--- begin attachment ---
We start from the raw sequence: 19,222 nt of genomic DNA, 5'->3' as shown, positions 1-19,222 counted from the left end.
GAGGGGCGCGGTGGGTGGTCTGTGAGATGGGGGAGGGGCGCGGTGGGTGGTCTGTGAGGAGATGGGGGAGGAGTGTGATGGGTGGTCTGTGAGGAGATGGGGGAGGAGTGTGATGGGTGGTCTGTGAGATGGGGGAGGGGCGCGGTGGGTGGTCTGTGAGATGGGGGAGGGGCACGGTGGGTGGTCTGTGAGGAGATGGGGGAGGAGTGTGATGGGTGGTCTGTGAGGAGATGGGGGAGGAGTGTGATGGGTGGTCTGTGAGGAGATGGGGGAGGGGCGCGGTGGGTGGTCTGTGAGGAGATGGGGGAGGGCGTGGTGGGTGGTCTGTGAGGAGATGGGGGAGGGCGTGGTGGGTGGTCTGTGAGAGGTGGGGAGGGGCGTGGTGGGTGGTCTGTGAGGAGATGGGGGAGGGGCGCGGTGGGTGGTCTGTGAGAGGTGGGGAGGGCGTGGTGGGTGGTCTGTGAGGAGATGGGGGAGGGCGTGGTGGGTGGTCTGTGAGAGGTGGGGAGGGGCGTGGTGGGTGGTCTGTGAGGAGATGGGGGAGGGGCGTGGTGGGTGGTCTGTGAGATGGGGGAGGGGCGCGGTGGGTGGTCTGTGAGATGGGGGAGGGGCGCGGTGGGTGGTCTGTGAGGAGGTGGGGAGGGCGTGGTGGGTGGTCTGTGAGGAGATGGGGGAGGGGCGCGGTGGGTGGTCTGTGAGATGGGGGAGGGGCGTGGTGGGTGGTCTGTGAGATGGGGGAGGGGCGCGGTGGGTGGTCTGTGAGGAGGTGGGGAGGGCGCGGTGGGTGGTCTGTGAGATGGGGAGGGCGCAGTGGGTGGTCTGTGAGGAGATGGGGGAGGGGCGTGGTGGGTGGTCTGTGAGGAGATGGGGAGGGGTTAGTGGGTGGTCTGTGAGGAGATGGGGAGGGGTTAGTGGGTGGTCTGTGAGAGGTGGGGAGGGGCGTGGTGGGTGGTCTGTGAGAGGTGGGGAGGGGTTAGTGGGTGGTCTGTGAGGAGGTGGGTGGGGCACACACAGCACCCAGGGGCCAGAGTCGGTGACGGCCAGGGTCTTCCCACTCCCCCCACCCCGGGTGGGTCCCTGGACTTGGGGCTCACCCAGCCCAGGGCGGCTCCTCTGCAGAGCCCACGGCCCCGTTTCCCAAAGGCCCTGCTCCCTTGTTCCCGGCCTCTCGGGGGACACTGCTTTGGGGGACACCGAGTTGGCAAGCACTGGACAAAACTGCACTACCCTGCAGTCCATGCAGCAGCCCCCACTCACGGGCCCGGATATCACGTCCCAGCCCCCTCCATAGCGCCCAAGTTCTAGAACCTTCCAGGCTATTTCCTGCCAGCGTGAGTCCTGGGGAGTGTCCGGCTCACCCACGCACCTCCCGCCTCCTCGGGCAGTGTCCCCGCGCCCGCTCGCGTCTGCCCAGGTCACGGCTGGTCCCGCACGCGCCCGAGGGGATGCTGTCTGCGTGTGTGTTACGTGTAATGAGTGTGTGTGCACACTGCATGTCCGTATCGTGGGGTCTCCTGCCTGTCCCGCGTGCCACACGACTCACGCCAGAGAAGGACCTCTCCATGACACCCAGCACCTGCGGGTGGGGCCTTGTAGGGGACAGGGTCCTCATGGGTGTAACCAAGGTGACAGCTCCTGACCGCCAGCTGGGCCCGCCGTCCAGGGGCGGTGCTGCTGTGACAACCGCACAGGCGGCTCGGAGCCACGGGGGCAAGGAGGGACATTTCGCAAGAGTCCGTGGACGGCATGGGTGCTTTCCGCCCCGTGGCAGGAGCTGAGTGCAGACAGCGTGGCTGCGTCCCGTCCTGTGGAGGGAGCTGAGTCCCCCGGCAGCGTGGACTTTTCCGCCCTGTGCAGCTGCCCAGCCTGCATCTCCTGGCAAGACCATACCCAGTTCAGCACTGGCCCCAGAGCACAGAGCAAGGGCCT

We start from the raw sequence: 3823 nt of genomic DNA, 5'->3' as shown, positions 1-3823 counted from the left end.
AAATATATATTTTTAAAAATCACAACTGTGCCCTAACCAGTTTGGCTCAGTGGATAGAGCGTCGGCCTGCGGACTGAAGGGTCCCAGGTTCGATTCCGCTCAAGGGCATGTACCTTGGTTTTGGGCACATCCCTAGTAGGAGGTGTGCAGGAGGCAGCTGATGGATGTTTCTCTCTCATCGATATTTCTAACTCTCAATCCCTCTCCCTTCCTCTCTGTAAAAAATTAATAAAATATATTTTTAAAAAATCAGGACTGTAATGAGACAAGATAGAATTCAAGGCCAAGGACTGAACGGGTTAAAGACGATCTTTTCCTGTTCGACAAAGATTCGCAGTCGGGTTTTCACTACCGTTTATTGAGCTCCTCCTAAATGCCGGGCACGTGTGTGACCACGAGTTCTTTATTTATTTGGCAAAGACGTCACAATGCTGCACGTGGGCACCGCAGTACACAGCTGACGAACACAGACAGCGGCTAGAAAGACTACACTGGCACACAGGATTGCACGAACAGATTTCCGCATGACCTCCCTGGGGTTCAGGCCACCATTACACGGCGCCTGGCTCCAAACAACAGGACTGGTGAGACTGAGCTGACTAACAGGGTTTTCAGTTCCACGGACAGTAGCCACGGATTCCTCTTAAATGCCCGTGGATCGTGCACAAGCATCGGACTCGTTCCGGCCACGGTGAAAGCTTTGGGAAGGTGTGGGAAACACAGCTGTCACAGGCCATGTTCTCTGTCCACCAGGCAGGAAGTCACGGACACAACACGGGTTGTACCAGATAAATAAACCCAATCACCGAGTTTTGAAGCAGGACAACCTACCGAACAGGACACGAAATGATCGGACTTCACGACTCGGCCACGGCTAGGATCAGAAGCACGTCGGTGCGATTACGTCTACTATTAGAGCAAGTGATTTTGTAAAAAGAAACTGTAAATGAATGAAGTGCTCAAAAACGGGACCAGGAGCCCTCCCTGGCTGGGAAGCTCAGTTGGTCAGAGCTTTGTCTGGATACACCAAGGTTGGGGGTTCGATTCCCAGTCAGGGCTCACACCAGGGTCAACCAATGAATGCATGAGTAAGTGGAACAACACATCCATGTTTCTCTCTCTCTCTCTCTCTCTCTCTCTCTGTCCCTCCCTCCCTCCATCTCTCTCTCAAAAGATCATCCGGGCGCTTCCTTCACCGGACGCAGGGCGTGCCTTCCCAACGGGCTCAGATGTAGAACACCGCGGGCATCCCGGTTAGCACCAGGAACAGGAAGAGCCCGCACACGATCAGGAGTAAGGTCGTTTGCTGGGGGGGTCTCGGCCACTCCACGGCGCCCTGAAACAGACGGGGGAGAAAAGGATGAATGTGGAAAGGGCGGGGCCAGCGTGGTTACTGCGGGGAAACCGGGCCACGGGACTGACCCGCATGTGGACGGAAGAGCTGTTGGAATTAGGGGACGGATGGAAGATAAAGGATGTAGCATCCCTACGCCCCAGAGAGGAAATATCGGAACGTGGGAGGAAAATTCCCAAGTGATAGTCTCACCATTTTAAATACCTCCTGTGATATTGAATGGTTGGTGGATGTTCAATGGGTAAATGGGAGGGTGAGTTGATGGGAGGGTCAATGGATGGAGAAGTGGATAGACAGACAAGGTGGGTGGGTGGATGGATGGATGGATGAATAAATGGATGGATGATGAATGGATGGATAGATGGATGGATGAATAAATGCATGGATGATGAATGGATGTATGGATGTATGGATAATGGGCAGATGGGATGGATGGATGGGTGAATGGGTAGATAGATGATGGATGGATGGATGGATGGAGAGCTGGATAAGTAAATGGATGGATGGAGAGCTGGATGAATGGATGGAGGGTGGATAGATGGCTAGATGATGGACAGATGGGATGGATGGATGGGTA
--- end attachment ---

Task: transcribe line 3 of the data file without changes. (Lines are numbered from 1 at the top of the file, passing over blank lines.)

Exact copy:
We start from the raw sequence: 3823 nt of genomic DNA, 5'->3' as shown, positions 1-3823 counted from the left end.